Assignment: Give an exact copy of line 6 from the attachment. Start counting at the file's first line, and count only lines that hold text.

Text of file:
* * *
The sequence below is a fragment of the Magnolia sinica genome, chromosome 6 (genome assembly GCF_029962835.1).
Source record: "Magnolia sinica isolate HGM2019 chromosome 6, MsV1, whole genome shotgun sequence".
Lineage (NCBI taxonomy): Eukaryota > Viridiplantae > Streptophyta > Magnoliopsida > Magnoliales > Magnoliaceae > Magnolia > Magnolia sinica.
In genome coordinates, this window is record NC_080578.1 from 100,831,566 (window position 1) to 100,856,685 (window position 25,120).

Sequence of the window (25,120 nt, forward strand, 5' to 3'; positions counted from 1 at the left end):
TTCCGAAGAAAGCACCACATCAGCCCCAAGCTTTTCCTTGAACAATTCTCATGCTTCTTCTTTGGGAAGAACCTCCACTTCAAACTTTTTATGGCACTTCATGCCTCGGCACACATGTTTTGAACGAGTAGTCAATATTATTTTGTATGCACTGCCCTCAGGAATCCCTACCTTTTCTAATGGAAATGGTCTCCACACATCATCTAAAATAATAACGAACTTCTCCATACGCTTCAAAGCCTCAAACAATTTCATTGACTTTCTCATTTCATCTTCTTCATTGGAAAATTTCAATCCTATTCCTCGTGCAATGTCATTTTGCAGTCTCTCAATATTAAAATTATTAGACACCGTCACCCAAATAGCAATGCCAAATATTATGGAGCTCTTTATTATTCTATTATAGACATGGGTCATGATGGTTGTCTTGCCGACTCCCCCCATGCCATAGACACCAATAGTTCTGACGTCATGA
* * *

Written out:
TTCCGAAGAAAGCACCACATCAGCCCCAAGCTTTTCCTTGAACAATTCTCATGCTTCTTCTTTGGGAAGAACCTCCACTTCAAACTTTTTATGGCACTTCATGCCTCGGCACACATGTTTTGAACGAGTAGTCAATATTATTTTGTATGCACTGCCCTCAGGAATCCCTACCTTTTCTAATGGAAATGGTCTCCACACATCATCTAAAATAATAACGAACTTCTCCATACGCTTCAAAGCCTCAAACAATTTCATTGACTTTCTCATTTCATCTTCTTCATTGGAAAATTTCAATCCTATTCCTCGTGCAATGTCATTTTGCAGTCTCTCAATATTAAAATTATTAGACACCGTCACCCAAATAGCAATGCCAAATATTATGGAGCTCTTTATTATTCTATTATAGACATGGGTCATGATGGTTGTCTTGCCGACTCCCCCCATGCCATAGACACCAATAGTTCTGACGTCATGA